A payday cash loan provides an option for a person who needs a short term loan and who cannot necessarily qualify for bank financing or a standard credit card. A payday cash loan thus serves as an alternative to getting a cash advance or other type of loan when immediate financing is needed. While a payday loan can serve an important purpose, there are some risks associated with a payday cash loan that borrowers should be aware of.
A payday cash loan is designed to be a short term loan with a repayment period of one to two weeks. In other words, it is supposed to give you cash to get you through until payday. You do not need to get credit approval to qualify for most payday loans; you just have to have a job and a bank account.
When you take a payday loan, you request a set amount of money -usually a few hundred dollars- and that money is given to you immediately. Upon requesting the money, you either provide your bank account information or you write a post-dated check for the day you are scheduled to receive your paycheck. This check is written for the amount borrowed, plus the fee. The fee can be a significant percentage of the loan; for example, if you take a $100 loan, you may have a $15 fee.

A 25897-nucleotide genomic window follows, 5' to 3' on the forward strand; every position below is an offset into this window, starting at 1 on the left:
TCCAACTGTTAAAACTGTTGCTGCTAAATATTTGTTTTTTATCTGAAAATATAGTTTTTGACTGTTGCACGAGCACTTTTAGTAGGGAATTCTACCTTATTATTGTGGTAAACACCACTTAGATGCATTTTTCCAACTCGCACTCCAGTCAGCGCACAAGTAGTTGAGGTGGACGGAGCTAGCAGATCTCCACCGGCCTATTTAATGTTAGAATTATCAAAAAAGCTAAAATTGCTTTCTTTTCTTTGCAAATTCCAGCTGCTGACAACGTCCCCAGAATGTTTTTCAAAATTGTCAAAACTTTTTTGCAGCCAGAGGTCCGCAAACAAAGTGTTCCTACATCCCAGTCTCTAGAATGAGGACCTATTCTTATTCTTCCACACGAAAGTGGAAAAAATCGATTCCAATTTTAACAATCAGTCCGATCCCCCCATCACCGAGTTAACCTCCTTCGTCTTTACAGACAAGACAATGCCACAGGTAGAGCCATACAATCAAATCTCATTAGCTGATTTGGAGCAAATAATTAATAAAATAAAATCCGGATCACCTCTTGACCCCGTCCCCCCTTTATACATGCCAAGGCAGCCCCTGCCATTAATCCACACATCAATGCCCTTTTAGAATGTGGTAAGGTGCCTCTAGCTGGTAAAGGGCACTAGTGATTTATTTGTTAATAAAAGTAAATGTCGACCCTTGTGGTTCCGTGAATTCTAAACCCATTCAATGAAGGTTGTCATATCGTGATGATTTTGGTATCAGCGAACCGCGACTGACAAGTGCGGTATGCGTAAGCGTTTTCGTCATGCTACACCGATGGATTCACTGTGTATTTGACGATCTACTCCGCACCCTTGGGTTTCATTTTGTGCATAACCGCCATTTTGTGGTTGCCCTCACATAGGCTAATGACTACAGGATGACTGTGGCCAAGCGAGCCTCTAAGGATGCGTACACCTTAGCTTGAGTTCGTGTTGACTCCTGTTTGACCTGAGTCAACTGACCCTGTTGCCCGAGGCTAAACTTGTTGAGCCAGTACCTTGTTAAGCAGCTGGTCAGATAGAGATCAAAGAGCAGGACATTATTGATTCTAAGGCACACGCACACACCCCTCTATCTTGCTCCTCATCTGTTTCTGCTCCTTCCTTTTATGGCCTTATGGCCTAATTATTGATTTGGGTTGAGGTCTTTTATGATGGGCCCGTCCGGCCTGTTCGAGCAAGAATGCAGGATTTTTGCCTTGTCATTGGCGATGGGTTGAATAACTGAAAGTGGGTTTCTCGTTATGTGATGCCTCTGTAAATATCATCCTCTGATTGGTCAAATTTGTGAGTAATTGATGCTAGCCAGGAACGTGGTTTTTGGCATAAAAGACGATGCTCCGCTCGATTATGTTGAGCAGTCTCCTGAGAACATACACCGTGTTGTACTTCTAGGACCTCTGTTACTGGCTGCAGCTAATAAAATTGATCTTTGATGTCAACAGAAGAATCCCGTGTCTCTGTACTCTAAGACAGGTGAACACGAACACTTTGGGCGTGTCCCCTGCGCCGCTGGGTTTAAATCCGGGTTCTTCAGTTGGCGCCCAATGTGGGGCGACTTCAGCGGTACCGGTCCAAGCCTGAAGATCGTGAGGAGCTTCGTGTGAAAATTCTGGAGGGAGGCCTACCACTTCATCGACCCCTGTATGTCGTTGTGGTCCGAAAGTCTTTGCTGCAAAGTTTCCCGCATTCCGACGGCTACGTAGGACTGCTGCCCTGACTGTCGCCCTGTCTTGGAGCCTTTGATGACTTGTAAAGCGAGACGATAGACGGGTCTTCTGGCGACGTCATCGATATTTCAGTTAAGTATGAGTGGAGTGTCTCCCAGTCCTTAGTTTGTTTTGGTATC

On the day your payment is due, the lender will either cash your check or debit your account, or you will be required to go to the lender and either pay him back via some other method or extend your payday loan for another pay period by taking a new loan.
While payday cash loan sometimes get a bad rap, they do serve an important purpose. If you need money to pay your rent, or deal with sudden medical expenses or car repair bills, a payday loan may be your only option if you don’t have or can’t qualify for a credit card. You should just be aware that you are being charged a high interest rate for the privilege and convenience of the instant and easy access to cash. You should also be aware that it is easy to become trapped in a cycle in which you need to take out one payday cash loan in order to pay the next payday cash loan, which means you will end up paying a fairly significant amount of money in interest until you are able to finally pay off all of the loans you took out.